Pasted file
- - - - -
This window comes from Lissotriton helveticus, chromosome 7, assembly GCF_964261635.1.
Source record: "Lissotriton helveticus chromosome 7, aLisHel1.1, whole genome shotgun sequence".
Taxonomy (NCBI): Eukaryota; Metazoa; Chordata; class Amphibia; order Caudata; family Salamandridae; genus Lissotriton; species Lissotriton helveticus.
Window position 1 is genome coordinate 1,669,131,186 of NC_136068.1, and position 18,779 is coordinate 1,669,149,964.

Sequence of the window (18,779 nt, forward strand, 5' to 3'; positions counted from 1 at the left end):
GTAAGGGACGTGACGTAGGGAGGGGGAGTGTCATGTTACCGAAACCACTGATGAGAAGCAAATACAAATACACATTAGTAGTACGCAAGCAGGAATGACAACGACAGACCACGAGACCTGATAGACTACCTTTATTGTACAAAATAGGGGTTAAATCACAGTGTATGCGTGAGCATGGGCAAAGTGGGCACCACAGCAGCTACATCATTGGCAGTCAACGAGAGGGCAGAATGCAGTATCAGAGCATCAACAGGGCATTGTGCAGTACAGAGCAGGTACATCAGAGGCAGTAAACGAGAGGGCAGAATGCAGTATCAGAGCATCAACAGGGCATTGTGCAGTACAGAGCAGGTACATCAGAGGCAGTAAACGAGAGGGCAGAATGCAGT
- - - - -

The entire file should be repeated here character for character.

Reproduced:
This window comes from Lissotriton helveticus, chromosome 7, assembly GCF_964261635.1.
Source record: "Lissotriton helveticus chromosome 7, aLisHel1.1, whole genome shotgun sequence".
Taxonomy (NCBI): Eukaryota; Metazoa; Chordata; class Amphibia; order Caudata; family Salamandridae; genus Lissotriton; species Lissotriton helveticus.
Window position 1 is genome coordinate 1,669,131,186 of NC_136068.1, and position 18,779 is coordinate 1,669,149,964.

Sequence of the window (18,779 nt, forward strand, 5' to 3'; positions counted from 1 at the left end):
GTAAGGGACGTGACGTAGGGAGGGGGAGTGTCATGTTACCGAAACCACTGATGAGAAGCAAATACAAATACACATTAGTAGTACGCAAGCAGGAATGACAACGACAGACCACGAGACCTGATAGACTACCTTTATTGTACAAAATAGGGGTTAAATCACAGTGTATGCGTGAGCATGGGCAAAGTGGGCACCACAGCAGCTACATCATTGGCAGTCAACGAGAGGGCAGAATGCAGTATCAGAGCATCAACAGGGCATTGTGCAGTACAGAGCAGGTACATCAGAGGCAGTAAACGAGAGGGCAGAATGCAGTATCAGAGCATCAACAGGGCATTGTGCAGTACAGAGCAGGTACATCAGAGGCAGTAAACGAGAGGGCAGAATGCAGT